Min was born in 1986, six years after the one-child policy came into effect. She is the second of five children, a reflection of lax enforcement of family planning in the Hebei farming village where she grew up. (Min’s father told me that one family in the village had six children; another man, who had fathered seven children, had been the village chief.) Min herself, along with everyone she knows, has two children. When history’s largest social experiment in state-regulated childbearing comes to an end, it will have been borne disproportionately by the Chinese urban middle-class.
The one-child policy not only should be scrapped out of moral obligation, but also that it should never have existed in the first place; because (with my journalist integrity intact) disregarding the disastrous consequences of its implementation, the one child policy tackled China’s problem from the wrong direction. And for those who are interested in some of the direct consequences above and beyond the widespread female infanticide, the stringent policies have resulted in more abusive behaviour towards adult women as well.
The imbalance between the sexes is now so distorted that there are 111 million men in China — more than three times the population of Canada — who will not be able to find a wife.” As a result, the kidnapping and slave-trading of women has increased: “Since 1990, say official Chinese figures, 64,000 women — 8,000 a year on average — have been rescued by authorities from forced ‘marriages’. The number who have not been saved can only be guessed at. … The thirst for women is so acute that the slave trader gangs are even reaching outside China to find merchandise. There are regular reports of women being abducted in such places as northern Vietnam to feed the demand in China.”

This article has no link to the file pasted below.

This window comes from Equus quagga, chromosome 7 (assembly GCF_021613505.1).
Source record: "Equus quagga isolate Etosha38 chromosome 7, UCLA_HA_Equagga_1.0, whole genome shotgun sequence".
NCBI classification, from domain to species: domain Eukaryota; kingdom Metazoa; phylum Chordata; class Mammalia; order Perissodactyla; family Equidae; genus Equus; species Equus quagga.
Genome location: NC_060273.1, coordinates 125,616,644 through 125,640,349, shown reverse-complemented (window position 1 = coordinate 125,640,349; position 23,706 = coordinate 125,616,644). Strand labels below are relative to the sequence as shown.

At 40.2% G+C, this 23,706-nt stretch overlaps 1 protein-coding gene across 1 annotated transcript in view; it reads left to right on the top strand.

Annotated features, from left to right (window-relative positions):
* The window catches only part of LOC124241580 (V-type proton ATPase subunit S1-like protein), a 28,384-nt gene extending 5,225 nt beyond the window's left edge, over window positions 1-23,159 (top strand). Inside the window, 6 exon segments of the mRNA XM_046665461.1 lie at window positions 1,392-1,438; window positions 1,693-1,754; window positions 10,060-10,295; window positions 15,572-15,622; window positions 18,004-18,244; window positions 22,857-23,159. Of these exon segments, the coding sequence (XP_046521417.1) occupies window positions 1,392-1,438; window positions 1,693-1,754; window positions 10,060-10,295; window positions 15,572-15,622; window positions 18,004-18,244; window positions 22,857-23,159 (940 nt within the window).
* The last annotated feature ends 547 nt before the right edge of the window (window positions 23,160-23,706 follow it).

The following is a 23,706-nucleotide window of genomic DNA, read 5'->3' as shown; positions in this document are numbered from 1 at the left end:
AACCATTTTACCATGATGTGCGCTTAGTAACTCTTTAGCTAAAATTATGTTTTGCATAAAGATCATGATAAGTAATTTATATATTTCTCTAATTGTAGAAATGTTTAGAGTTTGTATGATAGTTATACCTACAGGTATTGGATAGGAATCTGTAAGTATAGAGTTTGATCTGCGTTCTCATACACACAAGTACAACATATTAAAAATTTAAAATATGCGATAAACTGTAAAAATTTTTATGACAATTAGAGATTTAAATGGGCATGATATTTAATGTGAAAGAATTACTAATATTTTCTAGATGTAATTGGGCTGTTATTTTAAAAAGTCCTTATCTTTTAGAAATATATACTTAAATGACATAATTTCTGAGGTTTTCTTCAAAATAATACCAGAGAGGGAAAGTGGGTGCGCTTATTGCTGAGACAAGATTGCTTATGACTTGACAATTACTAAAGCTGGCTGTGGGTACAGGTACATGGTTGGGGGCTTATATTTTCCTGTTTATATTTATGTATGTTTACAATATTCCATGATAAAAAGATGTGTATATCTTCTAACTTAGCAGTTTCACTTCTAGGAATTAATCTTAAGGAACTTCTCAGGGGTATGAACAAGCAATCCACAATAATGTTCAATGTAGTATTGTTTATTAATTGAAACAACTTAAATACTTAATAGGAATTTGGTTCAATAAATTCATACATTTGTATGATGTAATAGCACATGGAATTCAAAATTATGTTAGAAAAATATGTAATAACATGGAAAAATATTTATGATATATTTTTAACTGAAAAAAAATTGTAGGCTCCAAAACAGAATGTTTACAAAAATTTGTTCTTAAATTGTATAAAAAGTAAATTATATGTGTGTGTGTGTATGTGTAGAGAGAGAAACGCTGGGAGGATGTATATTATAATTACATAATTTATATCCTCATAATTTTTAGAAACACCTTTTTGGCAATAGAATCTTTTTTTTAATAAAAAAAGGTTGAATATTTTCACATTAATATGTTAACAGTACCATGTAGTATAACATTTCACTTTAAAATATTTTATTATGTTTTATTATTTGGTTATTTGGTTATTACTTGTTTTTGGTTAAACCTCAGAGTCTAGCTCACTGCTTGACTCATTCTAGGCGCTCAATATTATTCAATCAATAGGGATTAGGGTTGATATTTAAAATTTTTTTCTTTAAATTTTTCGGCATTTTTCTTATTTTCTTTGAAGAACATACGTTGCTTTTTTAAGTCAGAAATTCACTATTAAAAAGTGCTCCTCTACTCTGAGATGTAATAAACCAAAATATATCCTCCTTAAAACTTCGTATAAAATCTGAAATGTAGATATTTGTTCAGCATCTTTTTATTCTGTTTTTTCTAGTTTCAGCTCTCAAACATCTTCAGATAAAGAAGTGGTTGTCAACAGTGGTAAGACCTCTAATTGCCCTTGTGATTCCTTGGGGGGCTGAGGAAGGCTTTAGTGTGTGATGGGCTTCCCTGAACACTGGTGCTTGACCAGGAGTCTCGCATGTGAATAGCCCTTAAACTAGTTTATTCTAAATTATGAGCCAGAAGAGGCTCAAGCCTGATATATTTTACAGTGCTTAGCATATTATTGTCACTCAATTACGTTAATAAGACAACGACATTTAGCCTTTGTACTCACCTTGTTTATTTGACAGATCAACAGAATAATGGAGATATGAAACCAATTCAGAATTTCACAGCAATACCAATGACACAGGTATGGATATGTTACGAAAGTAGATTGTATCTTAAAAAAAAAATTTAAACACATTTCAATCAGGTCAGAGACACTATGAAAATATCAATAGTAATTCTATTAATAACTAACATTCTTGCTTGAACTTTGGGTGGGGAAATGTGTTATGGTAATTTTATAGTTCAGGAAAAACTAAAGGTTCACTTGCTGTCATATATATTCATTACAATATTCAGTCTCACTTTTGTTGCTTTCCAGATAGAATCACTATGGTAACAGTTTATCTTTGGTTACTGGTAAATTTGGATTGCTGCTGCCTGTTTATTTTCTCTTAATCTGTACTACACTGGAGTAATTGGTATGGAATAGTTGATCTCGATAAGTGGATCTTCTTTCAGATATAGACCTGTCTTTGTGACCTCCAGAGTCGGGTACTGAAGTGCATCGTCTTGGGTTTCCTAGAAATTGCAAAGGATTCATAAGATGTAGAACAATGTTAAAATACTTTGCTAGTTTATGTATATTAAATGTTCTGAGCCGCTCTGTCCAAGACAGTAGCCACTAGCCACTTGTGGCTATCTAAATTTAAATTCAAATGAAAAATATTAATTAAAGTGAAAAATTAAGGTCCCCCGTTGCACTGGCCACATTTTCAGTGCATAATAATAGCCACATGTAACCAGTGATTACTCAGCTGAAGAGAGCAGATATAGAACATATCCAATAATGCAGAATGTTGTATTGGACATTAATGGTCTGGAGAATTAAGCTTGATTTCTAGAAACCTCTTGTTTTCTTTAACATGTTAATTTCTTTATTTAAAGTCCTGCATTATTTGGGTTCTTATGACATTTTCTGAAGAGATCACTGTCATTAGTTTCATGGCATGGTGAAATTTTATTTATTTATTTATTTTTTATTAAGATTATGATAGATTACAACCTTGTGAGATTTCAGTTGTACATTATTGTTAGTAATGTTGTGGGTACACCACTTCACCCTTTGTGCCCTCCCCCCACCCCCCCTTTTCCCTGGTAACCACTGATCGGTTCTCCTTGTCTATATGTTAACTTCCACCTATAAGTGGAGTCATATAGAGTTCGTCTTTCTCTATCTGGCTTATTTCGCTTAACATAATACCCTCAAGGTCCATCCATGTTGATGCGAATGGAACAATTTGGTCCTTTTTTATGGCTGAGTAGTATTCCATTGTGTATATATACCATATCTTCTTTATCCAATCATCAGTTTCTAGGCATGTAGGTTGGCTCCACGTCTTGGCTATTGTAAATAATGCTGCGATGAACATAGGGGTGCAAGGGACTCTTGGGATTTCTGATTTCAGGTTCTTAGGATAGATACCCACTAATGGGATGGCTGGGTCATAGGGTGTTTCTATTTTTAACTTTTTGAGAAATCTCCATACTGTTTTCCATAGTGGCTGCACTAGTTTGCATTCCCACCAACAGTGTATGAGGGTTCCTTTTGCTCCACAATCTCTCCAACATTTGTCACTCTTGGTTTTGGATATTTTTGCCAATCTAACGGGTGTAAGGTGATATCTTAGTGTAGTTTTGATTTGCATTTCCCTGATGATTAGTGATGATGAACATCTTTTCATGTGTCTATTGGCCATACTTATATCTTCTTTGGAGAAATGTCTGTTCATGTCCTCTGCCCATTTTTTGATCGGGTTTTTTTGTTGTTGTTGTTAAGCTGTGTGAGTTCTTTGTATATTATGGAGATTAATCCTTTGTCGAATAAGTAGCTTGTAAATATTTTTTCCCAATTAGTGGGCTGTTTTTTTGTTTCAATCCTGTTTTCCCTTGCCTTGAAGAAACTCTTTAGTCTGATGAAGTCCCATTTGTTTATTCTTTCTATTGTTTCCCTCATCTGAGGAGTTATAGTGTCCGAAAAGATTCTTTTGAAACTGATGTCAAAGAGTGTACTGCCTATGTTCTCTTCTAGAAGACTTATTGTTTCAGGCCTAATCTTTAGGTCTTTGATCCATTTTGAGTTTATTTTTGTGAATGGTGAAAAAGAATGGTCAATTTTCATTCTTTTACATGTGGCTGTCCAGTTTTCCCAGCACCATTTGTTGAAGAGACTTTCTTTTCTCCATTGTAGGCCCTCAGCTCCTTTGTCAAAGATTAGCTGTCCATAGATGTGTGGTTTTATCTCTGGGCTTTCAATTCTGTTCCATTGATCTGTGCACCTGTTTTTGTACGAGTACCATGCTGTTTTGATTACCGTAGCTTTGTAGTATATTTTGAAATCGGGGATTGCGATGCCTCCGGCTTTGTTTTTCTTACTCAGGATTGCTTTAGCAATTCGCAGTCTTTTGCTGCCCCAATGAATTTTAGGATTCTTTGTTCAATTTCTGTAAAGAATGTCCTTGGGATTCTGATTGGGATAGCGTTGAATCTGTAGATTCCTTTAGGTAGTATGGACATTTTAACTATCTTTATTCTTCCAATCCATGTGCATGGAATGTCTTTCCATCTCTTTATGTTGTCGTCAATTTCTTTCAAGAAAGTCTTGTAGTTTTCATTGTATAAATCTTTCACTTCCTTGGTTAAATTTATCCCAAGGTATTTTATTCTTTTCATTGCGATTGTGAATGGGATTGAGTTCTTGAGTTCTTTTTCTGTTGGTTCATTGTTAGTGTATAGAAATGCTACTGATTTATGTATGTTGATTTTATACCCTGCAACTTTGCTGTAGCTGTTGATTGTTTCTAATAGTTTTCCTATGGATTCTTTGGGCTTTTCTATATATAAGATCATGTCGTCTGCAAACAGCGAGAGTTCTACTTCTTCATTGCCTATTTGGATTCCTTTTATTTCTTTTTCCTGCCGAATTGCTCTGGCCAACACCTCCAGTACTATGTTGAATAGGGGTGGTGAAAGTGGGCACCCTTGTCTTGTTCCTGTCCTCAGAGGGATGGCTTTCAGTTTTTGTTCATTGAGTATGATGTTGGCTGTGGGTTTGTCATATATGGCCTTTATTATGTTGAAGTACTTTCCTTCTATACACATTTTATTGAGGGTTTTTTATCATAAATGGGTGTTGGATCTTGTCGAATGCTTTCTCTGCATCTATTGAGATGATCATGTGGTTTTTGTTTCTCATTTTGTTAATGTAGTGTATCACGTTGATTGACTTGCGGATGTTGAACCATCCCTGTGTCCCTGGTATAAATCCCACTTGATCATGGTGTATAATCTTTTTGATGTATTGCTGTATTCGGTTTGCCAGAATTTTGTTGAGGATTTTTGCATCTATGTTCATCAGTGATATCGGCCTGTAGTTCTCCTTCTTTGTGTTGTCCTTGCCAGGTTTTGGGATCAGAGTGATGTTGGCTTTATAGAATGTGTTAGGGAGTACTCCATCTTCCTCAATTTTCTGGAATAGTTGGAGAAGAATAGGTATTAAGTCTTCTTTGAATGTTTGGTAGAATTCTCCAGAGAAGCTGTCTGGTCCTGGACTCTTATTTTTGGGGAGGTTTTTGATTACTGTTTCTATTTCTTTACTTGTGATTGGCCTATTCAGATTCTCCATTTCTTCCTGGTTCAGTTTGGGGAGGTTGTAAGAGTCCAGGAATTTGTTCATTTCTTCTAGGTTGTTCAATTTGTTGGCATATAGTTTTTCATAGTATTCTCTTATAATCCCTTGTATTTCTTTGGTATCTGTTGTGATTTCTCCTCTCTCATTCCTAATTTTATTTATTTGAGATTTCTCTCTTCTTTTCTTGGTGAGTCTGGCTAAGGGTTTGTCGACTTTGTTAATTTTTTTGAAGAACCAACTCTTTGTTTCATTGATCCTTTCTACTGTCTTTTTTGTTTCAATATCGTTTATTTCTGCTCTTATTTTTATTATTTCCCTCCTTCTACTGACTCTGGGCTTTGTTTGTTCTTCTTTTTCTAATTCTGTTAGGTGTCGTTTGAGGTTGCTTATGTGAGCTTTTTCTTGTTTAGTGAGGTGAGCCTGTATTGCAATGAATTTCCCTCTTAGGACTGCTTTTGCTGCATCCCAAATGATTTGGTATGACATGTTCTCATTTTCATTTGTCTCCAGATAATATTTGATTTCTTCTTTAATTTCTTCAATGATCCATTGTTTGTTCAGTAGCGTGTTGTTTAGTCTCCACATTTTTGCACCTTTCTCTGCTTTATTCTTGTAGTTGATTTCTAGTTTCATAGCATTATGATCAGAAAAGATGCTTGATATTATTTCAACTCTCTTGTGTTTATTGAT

China battles slave trading in women: Female infanticide fuels a brisk trade in wives,” The Vancouver Sun, January 11, 1999
But what of the problem it was initially meant to solve – the strain on the economy? Well. the outcome of restrictive breeding is a severely declining population.
Kathleen Brush, author of The World Made Easy says
In 2011, China had 100 million people over 65. In 2014 it will rise to 200 million and by 2025 it will rise to 300 million. With fewer young people, due to the one-child-policy, this will place a tremendous tax burden and/or outright cost burden on working-age adults to support this enormous population of elderly.
The danger is no longer on the physical resource of land but on the Chinese economy as a whole which doesn’t have enough workers to support its aged population. And if past history is any kind of indicator, the Chinese aren’t afraid of fatal consequences of their policies.
So watch out, because it’s the elderly – and especially those without children to support them – who will be next in the Chinese government’s firing line.
A thousand thanks go to Ron Smothermon for his work on population growth & poverty theories.